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Lifetime allowance tax take triples after threshold cut

Tax thumbnailSavers who breached the lifetime allowance paid a third more in tax bills last year, new figures show.

Those who pass the £1.03m ceiling can be charged up to 55 per cent, and according to a freedom of information request to HM Revenue & Customs, taxes related to LTA breaches nearly trebled to £110m in 2016/2017, from £40m in 2014/2015.

The number of individuals who breached the allowance limit more than doubled from 1,020 to 2,410.

The LTA has seen a number of cuts since 2014, falling to £1.25m from £1.5m in 2014/2015 and to £1.03m in 2016/2017.

Retirement Advantage pensions technical director Andrew Tully, who submitted the FOI request, says the new figures paint “a stark picture” of the impact of the lifetime allowance on savers.

He says: “There is an obvious link to make between the increase in tax take and the slashing of the lifetime allowance. It seems clear this is just the start, and the government’s tax take from the lifetime allowance will continue to grow substantially in future.”

Those who breached the LTA will be taxed a 55 per cent on the amounts exceeding the limits if taken as a lump sum, but the tax will fall to 25 per cent if the excess amount is taken as income.

The number of people facing LTA tax charges levied at 55 per cent for lump sum withdrawals nearly doubled from 360 to 580, the FOI reveals.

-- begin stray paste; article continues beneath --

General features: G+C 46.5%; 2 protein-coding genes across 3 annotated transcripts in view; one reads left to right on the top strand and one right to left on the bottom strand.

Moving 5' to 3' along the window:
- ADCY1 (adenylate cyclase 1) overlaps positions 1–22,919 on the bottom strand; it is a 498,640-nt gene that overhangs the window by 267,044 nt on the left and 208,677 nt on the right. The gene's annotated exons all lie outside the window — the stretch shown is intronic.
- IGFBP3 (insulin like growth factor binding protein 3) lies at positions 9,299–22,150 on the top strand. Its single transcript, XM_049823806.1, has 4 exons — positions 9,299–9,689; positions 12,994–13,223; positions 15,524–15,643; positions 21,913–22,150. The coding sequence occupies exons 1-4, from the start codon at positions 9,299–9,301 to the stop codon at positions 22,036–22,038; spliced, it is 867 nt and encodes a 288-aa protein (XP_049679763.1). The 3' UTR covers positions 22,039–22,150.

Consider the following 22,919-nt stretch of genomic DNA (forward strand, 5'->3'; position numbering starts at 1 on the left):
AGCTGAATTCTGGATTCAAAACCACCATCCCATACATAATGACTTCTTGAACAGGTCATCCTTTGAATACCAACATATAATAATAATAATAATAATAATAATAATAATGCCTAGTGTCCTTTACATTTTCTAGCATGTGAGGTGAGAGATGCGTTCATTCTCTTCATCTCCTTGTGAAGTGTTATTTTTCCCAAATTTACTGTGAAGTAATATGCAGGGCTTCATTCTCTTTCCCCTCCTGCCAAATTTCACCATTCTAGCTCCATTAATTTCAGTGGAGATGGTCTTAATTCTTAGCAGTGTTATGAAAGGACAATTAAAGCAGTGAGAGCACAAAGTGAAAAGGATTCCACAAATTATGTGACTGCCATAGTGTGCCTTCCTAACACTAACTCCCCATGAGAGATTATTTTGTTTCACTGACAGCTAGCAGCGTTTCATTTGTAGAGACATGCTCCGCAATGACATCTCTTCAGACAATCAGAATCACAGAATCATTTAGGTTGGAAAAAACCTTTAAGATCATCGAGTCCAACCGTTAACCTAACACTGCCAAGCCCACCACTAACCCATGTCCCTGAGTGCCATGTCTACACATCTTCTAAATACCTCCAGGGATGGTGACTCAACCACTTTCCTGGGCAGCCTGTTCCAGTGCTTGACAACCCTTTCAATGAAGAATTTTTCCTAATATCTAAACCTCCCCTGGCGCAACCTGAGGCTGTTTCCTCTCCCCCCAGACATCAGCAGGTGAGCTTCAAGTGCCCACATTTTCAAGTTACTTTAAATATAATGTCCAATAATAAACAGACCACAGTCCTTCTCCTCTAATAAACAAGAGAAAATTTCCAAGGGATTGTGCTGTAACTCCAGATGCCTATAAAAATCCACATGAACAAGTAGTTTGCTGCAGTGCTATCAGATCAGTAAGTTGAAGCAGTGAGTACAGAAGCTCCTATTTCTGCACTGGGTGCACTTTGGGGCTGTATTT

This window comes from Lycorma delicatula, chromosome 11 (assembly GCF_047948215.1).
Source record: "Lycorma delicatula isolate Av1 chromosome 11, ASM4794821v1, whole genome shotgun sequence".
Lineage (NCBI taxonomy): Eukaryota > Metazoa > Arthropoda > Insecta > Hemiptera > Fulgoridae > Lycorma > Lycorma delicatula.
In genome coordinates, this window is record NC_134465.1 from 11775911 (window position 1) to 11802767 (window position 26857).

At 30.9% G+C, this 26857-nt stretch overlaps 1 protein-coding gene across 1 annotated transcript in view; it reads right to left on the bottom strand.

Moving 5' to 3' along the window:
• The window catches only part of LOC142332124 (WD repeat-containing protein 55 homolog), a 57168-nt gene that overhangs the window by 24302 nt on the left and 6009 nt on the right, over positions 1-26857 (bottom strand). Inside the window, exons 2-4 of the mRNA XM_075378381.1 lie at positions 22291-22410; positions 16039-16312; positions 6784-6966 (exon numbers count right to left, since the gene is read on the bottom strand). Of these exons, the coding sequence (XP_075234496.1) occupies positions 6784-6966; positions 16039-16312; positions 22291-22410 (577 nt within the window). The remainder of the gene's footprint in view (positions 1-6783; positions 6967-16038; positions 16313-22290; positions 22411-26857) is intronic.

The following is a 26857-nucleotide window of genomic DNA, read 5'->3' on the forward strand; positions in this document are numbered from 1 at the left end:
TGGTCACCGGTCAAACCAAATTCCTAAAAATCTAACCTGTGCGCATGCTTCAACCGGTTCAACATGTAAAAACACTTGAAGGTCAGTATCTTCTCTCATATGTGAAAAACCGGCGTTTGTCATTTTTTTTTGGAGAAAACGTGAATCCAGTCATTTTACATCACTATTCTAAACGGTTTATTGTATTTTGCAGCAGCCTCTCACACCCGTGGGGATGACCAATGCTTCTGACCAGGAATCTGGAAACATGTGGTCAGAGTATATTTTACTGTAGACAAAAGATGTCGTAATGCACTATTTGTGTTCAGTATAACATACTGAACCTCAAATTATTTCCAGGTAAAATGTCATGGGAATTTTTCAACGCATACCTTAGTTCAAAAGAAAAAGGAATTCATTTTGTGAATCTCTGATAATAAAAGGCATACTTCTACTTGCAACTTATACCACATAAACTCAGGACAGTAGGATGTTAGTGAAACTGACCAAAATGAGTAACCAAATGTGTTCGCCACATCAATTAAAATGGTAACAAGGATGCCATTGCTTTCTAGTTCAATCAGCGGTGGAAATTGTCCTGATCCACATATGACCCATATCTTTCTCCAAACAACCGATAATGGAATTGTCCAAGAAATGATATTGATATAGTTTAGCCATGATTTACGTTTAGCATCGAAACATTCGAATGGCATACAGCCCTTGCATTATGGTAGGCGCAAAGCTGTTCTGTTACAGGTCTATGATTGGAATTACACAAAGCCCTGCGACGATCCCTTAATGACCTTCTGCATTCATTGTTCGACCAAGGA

Those hit with 25 per cent tax charges trebled from 660 to 1,830 in 2016/2017.

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Comments

There are 2 comments at the moment, we would love to hear your opinion too.

  1. This is completely counter productive to the idea that people should save into pensions for their retirement and contrary to previous Govt. attempts (AE) to encorage this.
    If this is the Govt. plan then the annual ISA allowance should be increased to £40,000 and linked to CPI H. A link to inflation was previously promised and of course, reneged upon. (Who can trust Govt. policy?)

    Taxing pension growth at 55% is unforgivable.

  2. Mark Coughlin 2nd May 2018 at 3:40 pm

    We should have a life time allowance for defined benefit schemes and an annual allowance for defined contribution schemes. Neither type should have both.

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